“It’s so nice to talk to someone who knows how you feel and what you’re going through. Knowing how important it was for me, makes me so happy that I can be that person for someone else.”
– KATELYN, BRCA positive
No matter which route you choose, you’ll have a lot to discuss with your healthcare provider or genetic counselor. This list is a great starting point – and might even spur more questions you’ll want to ask.
About Risk Level
How do I know if I’m at risk for breast and/or ovarian cancer? What are the known risk factors?
Can I still be at risk even if I don’t have a strong family history of breast or ovarian cancer?
Am I a candidate for genetic testing? Should I consider it?
What is the connection between my genes and my risk for breast and ovarian cancer?
Gathering Your Information
What information do I need to gather to assess my risk for breast and ovarian cancer?
What kind of information should I ask my family about our health history? What specific questions should I ask them?
Do you have any good ways to spark discussions with my relatives about our medical history?
About Your Family Tree
Based on my family history, what’s my chance of testing positive for a genetic mutation? What’s my projected risk for developing breast and/or ovarian cancer?
If someone in my family has tested positive for a known genetic mutation, what are the chances that I’m also a carrier?
What plan would you recommend for me, based solely on my family history? If I test positive for a genetic mutation, would that change your recommendation?
Is DNA banking something my family should consider?
Deciding to Get Tested
What are the pros and cons of genetic testing?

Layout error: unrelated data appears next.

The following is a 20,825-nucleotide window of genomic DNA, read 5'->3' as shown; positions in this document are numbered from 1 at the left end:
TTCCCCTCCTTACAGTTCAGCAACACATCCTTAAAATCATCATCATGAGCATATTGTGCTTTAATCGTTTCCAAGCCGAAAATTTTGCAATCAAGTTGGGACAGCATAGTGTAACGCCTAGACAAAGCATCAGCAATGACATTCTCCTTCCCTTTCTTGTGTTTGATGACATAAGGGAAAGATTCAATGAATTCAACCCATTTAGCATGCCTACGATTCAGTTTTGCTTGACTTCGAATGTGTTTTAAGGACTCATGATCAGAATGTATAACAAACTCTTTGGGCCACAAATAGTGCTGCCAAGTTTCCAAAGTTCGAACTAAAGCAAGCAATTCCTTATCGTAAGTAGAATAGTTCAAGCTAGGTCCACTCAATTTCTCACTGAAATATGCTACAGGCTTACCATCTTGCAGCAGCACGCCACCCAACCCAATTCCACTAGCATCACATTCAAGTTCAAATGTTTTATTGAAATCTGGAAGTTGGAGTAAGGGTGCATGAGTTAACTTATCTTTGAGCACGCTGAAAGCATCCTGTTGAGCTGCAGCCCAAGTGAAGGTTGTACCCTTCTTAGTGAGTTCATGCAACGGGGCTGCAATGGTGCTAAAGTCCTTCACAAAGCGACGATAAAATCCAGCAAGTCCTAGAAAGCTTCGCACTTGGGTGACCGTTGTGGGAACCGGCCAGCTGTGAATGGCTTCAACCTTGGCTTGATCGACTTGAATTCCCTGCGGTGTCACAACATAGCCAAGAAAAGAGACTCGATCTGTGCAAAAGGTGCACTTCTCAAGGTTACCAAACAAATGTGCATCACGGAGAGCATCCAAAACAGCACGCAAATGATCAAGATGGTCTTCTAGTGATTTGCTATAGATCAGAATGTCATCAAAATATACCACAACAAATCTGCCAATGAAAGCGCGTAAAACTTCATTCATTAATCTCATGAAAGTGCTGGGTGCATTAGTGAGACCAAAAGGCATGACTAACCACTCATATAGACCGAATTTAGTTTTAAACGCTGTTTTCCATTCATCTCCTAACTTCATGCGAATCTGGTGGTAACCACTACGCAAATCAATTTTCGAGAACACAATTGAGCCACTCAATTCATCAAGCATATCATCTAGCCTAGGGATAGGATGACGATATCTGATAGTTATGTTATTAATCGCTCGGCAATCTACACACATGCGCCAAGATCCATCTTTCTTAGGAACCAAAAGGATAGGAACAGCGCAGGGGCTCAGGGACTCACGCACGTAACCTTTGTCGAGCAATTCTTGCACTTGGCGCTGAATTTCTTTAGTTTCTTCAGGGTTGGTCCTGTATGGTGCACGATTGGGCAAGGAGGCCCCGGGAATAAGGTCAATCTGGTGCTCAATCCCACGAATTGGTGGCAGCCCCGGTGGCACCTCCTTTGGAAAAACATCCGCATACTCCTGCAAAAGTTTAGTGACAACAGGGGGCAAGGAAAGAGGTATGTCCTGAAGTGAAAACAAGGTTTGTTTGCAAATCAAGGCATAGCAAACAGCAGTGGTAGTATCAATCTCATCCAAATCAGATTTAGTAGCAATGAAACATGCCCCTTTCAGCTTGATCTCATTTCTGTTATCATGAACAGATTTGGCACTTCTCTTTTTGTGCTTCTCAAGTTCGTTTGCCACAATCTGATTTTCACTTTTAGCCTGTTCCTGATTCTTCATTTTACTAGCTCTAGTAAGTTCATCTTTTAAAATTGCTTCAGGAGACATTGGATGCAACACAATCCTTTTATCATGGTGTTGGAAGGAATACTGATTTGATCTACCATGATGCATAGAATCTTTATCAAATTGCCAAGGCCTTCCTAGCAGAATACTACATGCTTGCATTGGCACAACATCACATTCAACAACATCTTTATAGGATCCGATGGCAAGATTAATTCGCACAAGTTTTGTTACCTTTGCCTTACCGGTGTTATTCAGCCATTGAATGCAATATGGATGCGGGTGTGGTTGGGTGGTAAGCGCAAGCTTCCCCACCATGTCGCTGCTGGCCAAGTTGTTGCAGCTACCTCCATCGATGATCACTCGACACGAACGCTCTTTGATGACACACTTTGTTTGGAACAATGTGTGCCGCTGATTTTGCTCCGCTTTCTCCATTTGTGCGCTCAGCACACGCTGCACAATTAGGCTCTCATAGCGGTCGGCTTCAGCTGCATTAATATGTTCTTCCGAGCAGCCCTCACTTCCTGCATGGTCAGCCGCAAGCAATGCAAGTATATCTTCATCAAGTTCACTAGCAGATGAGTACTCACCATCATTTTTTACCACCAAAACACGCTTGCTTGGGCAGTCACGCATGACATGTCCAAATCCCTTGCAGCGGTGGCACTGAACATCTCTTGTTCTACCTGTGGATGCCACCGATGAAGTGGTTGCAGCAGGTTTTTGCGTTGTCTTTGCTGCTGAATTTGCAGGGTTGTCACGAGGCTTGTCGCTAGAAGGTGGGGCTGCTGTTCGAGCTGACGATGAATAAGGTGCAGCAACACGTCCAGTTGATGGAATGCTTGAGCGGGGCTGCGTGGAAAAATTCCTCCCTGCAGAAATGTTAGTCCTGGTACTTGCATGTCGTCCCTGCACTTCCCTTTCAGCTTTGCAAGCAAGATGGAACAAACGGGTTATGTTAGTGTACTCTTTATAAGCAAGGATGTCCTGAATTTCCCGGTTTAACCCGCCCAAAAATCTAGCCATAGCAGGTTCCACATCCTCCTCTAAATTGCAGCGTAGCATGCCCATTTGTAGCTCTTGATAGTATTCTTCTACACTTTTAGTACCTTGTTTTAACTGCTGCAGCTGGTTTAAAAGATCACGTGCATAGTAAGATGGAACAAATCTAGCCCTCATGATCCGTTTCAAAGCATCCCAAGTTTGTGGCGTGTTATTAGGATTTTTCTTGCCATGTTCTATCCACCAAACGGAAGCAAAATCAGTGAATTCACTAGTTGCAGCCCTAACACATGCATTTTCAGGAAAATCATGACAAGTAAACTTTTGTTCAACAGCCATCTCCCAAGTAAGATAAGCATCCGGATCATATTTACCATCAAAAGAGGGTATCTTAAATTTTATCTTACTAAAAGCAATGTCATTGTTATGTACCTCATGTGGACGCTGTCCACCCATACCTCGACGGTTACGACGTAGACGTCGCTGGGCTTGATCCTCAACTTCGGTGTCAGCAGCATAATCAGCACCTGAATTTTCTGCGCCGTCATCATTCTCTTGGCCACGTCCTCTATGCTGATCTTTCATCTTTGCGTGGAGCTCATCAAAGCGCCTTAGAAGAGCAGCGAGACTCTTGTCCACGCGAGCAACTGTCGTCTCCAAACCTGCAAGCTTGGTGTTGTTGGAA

What do I need to think about before getting testing? Medically? Emotionally?
What’s our plan if I test positive for a genetic mutation? What if I test negative? Or VUS?
What type of test do you recommend?
Are there other cancers I should be worried about besides breast and ovarian?
What type of cancer screenings do you recommend for me if I decide not to get tested?
Logistics of Getting Tested
How much will testing cost?
Will my health insurance cover genetic testing? If my health insurance doesn’t cover it or if I’m not insured at all, are there any financial assistance programs or test options that don’t require insurance?
Will getting tested affect future life insurance policies? What if I already have a life insurance policy?
If I test positive, could I be discriminated against? Are there legal protections against genetic discrimination?
About the Testing Process
How is genetic testing done?
How accurate is the test? How reputable is the lab performing the test?
When and how will I receive the results?
About Getting Results
What’s our plan if I test positive, negative, VUS?
What sort of preventative plan do you recommend?
What lifestyle changes could reduce my risk? Where can I learn about other options to lower my risk?
How will my result affect my family members? How should I talk to my children about my results?
Have any of your patients tested positive for a high-risk gene mutation- like BRCA1/2, PTEN, TP53, etc? How familiar are you with these and the low-penetrance genetic mutations that could increase my risk for developing breast and ovarian cancer?